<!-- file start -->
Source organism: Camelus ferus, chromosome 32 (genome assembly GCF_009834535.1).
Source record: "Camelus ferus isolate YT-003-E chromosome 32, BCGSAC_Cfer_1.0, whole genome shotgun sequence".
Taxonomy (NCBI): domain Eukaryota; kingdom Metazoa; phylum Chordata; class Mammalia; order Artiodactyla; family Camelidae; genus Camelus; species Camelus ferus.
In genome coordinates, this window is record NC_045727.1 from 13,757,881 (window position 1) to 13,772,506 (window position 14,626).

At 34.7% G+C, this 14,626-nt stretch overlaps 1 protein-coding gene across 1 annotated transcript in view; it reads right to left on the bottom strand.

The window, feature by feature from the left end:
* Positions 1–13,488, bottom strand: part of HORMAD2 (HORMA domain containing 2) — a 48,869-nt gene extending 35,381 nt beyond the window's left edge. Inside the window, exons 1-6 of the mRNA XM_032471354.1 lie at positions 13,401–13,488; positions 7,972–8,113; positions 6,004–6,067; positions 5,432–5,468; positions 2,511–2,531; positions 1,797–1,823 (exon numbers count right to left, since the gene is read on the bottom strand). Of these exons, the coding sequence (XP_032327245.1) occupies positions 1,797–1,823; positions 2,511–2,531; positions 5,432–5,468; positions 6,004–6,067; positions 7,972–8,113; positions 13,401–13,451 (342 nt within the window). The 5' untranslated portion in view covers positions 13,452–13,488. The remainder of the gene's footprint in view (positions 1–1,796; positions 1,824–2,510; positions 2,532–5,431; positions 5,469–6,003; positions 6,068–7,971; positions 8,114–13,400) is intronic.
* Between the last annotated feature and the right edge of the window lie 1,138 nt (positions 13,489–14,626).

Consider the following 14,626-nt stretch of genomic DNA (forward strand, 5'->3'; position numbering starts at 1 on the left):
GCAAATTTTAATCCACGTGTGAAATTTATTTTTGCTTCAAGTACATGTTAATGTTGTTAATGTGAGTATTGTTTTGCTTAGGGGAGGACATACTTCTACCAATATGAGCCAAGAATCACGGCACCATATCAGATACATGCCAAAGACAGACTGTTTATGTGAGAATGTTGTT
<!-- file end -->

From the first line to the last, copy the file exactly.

Source organism: Camelus ferus, chromosome 32 (genome assembly GCF_009834535.1).
Source record: "Camelus ferus isolate YT-003-E chromosome 32, BCGSAC_Cfer_1.0, whole genome shotgun sequence".
Taxonomy (NCBI): domain Eukaryota; kingdom Metazoa; phylum Chordata; class Mammalia; order Artiodactyla; family Camelidae; genus Camelus; species Camelus ferus.
In genome coordinates, this window is record NC_045727.1 from 13,757,881 (window position 1) to 13,772,506 (window position 14,626).

At 34.7% G+C, this 14,626-nt stretch overlaps 1 protein-coding gene across 1 annotated transcript in view; it reads right to left on the bottom strand.

The window, feature by feature from the left end:
* Positions 1–13,488, bottom strand: part of HORMAD2 (HORMA domain containing 2) — a 48,869-nt gene extending 35,381 nt beyond the window's left edge. Inside the window, exons 1-6 of the mRNA XM_032471354.1 lie at positions 13,401–13,488; positions 7,972–8,113; positions 6,004–6,067; positions 5,432–5,468; positions 2,511–2,531; positions 1,797–1,823 (exon numbers count right to left, since the gene is read on the bottom strand). Of these exons, the coding sequence (XP_032327245.1) occupies positions 1,797–1,823; positions 2,511–2,531; positions 5,432–5,468; positions 6,004–6,067; positions 7,972–8,113; positions 13,401–13,451 (342 nt within the window). The 5' untranslated portion in view covers positions 13,452–13,488. The remainder of the gene's footprint in view (positions 1–1,796; positions 1,824–2,510; positions 2,532–5,431; positions 5,469–6,003; positions 6,068–7,971; positions 8,114–13,400) is intronic.
* Between the last annotated feature and the right edge of the window lie 1,138 nt (positions 13,489–14,626).

Consider the following 14,626-nt stretch of genomic DNA (forward strand, 5'->3'; position numbering starts at 1 on the left):
GCAAATTTTAATCCACGTGTGAAATTTATTTTTGCTTCAAGTACATGTTAATGTTGTTAATGTGAGTATTGTTTTGCTTAGGGGAGGACATACTTCTACCAATATGAGCCAAGAATCACGGCACCATATCAGATACATGCCAAAGACAGACTGTTTATGTGAGAATGTTGTT